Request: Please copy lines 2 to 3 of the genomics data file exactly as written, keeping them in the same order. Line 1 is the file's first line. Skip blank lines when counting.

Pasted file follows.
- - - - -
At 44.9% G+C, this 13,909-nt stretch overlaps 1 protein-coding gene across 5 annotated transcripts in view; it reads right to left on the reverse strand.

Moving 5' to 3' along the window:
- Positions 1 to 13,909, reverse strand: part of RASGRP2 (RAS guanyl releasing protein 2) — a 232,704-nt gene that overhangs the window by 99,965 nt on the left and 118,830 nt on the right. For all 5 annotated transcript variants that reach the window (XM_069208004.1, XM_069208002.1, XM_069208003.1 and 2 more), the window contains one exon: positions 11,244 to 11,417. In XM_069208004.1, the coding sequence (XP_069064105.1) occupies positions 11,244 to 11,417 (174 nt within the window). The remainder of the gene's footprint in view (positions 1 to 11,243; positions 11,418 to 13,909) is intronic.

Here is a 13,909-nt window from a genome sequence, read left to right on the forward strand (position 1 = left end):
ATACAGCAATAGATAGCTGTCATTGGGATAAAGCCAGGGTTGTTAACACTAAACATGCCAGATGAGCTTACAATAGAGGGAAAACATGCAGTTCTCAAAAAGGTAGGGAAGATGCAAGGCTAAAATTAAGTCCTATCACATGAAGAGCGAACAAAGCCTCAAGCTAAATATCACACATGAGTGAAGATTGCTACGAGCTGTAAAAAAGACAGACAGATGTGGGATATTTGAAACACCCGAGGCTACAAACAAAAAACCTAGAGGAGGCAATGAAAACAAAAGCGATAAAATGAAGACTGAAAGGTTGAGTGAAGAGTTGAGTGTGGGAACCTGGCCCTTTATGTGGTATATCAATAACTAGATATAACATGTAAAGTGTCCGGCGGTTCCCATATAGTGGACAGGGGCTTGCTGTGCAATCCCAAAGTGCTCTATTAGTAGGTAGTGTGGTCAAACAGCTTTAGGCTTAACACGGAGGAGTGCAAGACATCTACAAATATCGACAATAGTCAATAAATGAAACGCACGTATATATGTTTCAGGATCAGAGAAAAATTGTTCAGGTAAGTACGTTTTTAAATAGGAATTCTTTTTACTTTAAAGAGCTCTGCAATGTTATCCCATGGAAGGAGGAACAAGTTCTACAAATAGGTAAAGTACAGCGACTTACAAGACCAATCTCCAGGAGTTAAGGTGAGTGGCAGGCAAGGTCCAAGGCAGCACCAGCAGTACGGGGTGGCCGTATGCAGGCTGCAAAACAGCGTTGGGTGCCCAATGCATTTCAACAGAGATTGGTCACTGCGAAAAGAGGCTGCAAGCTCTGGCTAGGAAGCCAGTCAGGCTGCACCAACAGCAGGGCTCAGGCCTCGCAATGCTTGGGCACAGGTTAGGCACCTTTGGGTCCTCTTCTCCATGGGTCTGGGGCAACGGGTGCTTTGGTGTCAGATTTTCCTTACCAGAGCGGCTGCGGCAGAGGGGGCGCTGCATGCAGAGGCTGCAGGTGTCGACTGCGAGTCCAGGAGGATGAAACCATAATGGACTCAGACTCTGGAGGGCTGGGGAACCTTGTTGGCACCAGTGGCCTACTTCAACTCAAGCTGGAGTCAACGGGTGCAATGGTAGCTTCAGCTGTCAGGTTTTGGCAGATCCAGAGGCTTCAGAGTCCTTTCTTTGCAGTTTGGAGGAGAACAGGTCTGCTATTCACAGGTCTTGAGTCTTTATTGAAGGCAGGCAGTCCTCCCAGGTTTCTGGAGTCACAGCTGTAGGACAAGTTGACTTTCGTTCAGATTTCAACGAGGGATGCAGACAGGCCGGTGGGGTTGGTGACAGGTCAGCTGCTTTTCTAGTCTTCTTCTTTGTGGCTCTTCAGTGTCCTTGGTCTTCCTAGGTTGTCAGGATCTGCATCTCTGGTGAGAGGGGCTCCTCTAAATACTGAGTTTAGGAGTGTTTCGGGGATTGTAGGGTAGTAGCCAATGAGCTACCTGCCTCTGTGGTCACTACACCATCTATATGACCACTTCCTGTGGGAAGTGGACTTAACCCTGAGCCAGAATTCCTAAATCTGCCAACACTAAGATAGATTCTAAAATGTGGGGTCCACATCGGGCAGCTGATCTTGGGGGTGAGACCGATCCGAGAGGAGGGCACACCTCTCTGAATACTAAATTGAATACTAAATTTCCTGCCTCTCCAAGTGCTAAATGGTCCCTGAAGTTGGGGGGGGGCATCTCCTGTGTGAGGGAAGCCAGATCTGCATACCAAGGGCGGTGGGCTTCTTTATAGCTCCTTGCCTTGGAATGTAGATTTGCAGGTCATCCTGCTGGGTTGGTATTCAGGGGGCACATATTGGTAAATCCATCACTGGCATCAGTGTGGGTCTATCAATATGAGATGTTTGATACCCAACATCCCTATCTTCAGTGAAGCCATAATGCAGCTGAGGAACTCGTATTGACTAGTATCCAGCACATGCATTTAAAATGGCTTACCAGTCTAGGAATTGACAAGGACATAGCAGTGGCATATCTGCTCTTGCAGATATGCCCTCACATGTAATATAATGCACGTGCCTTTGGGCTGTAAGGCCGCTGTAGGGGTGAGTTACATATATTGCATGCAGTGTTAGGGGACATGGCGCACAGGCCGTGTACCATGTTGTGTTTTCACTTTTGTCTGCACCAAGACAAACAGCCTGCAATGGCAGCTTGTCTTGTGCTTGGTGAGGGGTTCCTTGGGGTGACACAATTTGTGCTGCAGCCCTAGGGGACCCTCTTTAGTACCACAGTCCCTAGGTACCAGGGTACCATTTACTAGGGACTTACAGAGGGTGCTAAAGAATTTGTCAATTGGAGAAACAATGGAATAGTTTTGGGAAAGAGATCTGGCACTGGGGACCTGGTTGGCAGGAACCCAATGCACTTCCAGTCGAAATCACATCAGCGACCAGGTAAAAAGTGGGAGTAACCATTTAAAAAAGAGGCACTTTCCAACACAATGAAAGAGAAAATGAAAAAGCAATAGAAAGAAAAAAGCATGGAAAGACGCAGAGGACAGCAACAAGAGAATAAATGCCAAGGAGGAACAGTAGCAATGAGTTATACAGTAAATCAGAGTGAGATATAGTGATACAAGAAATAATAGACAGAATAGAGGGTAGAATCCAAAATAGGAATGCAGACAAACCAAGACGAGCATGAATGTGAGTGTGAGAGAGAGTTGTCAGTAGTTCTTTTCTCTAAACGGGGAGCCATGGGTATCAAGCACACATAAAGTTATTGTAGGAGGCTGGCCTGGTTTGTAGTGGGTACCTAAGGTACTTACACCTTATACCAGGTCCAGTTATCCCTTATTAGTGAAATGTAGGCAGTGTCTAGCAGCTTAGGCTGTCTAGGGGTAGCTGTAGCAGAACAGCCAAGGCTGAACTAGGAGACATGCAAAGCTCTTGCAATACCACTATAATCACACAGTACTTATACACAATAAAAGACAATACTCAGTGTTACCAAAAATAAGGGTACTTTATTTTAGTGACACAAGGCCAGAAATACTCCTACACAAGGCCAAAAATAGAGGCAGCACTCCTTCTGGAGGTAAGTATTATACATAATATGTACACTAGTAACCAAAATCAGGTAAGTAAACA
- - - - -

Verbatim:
Moving 5' to 3' along the window:
- Positions 1 to 13,909, reverse strand: part of RASGRP2 (RAS guanyl releasing protein 2) — a 232,704-nt gene that overhangs the window by 99,965 nt on the left and 118,830 nt on the right. For all 5 annotated transcript variants that reach the window (XM_069208004.1, XM_069208002.1, XM_069208003.1 and 2 more), the window contains one exon: positions 11,244 to 11,417. In XM_069208004.1, the coding sequence (XP_069064105.1) occupies positions 11,244 to 11,417 (174 nt within the window). The remainder of the gene's footprint in view (positions 1 to 11,243; positions 11,418 to 13,909) is intronic.